January 10, 2013
1 min read

Atopic dermatitis, food allergy aggravated allergic progression

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Atopic dermatitis associated with food allergy in early childhood accelerated the progression of allergic march, according to study results.

Researchers in Japan mailed questionnaires to 3,321 first-year university students (mean age, 18.4 years; 66.5% men) about allergic diseases. Questionnaires included personal and family histories of doctor-diagnosed allergic diseases, clinical courses and aggravating factors.

Students’ lifetime prevalence of any atopic disease from birth to questionnaire reply was 47.6% and was greater among men than women (49.52% vs. 43.88%; P=.002). Based on medical diagnoses, lifetime prevalence was 35.7% for allergic rhinitis (AR); 16.5%, atopic dermatitis (AD); 9.9%, bronchial asthma (BA); and 7.0%, food allergy (FA). Men had a greater prevalence of AR and BA (P<.001 for both) than women. Family history of AD, BA and AR was a significant risk factor for disease development.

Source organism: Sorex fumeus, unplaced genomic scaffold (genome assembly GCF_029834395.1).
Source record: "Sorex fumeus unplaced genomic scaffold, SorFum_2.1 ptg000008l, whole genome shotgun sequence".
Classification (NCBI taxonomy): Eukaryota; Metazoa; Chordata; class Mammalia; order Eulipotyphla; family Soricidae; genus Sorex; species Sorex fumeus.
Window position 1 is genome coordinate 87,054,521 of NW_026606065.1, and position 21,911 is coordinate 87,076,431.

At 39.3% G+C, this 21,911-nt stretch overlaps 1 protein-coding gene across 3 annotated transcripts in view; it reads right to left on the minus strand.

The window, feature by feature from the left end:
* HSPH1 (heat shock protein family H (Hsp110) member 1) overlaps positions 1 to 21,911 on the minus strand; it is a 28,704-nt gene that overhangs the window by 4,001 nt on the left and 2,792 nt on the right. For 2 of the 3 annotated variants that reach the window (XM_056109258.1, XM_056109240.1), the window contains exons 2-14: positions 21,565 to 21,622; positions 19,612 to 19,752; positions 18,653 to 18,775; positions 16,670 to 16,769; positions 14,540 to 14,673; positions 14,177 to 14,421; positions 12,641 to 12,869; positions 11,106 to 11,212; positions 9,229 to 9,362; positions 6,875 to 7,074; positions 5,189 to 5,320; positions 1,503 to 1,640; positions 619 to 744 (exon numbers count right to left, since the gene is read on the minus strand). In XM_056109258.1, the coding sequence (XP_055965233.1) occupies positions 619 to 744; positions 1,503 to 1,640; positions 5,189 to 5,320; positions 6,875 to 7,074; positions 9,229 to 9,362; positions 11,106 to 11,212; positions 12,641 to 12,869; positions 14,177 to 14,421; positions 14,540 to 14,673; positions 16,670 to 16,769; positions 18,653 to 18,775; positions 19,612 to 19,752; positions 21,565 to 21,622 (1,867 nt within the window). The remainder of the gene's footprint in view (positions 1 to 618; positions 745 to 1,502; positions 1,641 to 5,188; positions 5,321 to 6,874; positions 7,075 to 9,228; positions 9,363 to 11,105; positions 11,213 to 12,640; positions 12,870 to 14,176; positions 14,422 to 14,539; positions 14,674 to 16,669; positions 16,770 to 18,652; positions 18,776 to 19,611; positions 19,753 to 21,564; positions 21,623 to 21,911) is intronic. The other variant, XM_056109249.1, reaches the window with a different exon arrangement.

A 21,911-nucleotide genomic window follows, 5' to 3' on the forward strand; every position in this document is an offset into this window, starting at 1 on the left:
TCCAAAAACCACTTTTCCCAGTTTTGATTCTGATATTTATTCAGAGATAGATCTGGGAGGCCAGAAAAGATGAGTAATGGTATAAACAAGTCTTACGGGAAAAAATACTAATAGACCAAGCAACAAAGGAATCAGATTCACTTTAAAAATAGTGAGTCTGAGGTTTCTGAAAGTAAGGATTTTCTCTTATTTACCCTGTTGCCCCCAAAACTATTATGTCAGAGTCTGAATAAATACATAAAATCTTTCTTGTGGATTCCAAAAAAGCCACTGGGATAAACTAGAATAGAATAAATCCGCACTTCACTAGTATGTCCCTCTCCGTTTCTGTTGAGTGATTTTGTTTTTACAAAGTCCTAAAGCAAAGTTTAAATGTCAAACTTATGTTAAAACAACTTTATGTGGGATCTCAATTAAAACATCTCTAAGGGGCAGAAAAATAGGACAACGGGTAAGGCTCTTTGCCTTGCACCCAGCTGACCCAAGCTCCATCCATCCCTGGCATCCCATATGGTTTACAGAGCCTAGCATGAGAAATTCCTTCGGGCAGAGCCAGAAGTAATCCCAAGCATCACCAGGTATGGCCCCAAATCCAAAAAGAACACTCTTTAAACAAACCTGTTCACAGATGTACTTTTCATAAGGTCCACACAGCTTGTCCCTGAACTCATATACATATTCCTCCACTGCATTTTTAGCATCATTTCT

The number of family histories of allergic disease and comorbidity displayed a positive correlation (Pearson’s correlation coefficient, R=0.37; P<.001). The onset ages of BA (P=.01) and AR (P<.001) were lowered by AD comorbidity. The greatest risk factor for progression of allergic march was comorbidity with FA, particularly with AD (OR=8.7; 95% CI, 5.47-13.84).

While AD, BA and AR improved as most students aged, peak recurrence was seen during adolescence.

“We showed that FA significantly raised the risk of allergic disease comorbidity (AD, BA and AR), especially AD, and critically increased the numbers of diseases with which it was comorbid,” the researchers reported. “These results suggest that FA and AD are closely associated and aggravate allergic march.

“Our results suggest that AD comorbid with FA in early childhood … is thought to be a key period for prevention of allergic march, and adolescence is another key period for the prevention of recurrence. The prevention of recurrence would decrease allergic disease in adulthood.”